A new research study is underway at the UR Medical Center that will draw on high-tech devices like motion sensors and pressure sensors in an attempt to find a better treatment for patients suffering from Alzheimer’s and other types of dementia.

The research team, led by geriatric psychiatrist and associate professor of psychiatry Adrian Leibovici, will gather data from these sensors connected wirelessly to computers.

It will then be compared to the results obtained from the traditional paper-and-pencil evaluations.

“Clinical evaluation is very important because during the week [the patient and the caregiver] come to the doctor and describe how they technically behaved over the past week,” Leibovici said. “But this is done quite subjectively. This is not because they don’t wish to give the right information, but because a lot of what [they] know and what [they] experience can shape a lot of information [they] give.”

Such motion and pressure sensors record every movement around them, very much like the ones used in security alarm systems.

They can be implanted in couches, beds or even watches and the patient’s activities can then be quantified with the help of computers.

Using such technology, very subtle changes in the patient’s behavior can be observed that may not have otherwise been detectable.

Both the patient and the caregiver have to consent to participating in the study.

The caregiver would also have to wear sensors so that their movements can be distinguished from those of the patient.

Furthermore, the caregiver’s assistance is crucial in corroborating the information the team receives via the sensors. The study will be conducted on an intermittent basis – the patients will be observed for one week every month for up to two and a half years.

During the week of monitoring, the patients will schedule a clinical visit in order to partake in the traditional evaluation process.

In addition to providing doctors with valuable information about the patient’s behavior, this study will greatly benefit the patients and their caregivers.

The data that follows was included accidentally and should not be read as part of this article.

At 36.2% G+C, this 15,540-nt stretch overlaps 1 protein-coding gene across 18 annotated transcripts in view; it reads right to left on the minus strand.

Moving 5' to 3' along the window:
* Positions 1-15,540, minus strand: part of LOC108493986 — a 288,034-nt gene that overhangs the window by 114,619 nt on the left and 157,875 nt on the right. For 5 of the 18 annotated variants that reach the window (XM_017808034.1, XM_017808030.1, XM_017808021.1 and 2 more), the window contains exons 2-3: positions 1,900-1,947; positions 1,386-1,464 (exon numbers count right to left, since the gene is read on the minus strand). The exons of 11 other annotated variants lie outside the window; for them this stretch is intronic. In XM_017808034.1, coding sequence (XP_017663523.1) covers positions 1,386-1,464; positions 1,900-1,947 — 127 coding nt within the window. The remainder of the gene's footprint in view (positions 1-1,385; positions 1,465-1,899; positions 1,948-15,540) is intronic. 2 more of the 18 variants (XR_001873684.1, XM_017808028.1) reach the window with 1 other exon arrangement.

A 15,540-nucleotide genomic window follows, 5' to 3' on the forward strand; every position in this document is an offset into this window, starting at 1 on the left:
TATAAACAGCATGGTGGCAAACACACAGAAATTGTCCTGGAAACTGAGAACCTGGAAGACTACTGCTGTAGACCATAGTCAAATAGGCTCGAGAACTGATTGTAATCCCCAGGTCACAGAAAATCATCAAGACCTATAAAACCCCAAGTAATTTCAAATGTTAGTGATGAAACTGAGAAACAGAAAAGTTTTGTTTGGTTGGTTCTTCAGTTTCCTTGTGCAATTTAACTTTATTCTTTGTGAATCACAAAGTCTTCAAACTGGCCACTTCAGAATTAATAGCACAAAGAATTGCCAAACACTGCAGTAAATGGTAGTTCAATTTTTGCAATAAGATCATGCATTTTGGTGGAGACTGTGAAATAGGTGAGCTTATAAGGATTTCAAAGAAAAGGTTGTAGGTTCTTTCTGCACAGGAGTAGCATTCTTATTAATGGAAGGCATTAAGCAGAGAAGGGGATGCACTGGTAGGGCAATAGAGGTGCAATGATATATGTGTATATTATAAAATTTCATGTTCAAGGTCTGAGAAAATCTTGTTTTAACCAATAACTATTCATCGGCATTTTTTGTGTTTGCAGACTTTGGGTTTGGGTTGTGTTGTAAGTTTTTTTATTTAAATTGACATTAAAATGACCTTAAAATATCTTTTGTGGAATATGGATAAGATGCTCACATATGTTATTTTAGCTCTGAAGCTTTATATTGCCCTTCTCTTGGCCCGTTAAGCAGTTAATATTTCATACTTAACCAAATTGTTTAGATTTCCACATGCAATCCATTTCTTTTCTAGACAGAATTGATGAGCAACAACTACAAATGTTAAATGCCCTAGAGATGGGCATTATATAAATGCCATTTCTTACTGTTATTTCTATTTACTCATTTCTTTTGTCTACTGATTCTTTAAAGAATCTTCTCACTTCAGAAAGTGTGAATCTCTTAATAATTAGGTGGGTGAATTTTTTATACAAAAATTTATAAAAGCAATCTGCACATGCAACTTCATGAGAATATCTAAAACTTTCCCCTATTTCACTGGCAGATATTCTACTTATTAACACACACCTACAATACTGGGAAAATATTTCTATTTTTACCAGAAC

First, this new way of acquiring information will enable doctors to come up with superior treatment methods for the patients.

“Technology provides us with better, cheaper and continuous information,” Leibovici said. “Better data gathering and better information always translates to better diagnosis and thus better treatment.”

Second, some people can’t afford the current high-priced treatment options. “Right now, evaluation is very expensive, difficult and time consuming,” Leibovici said. “Technology will help us provide cheaper treatment methods.”

Last, and most importantly, this pioneer program will facilitate a better understanding of the disease. “We’re hoping to find out things that we don’t know yet,” Leibovici said.

The funding was awarded by the Alzheimer’s Association and Intel Corporation.

This is the first of five grants presented to researchers who utilize the latest technology in their studies.

The actual devices will be supplied by General Electric Company and HomeFree Systems.

Sridharan can be reached at

asridharan@campustimes.org.



Time unfortunately still a circle

Ever since the invention of the wheel, humanity’s been blessed with one terrible curse: the realization that all things are, in fact, cyclical.

Notes by Nadia: The myth of summer vacation

Summer vacation is no longer a vacation.

UR Baseball beats Hamilton and RIT

Yellowjackets baseball beat Hamilton College on Tuesday and RIT on Friday to the scores of 11–4 and 7–4, respectively.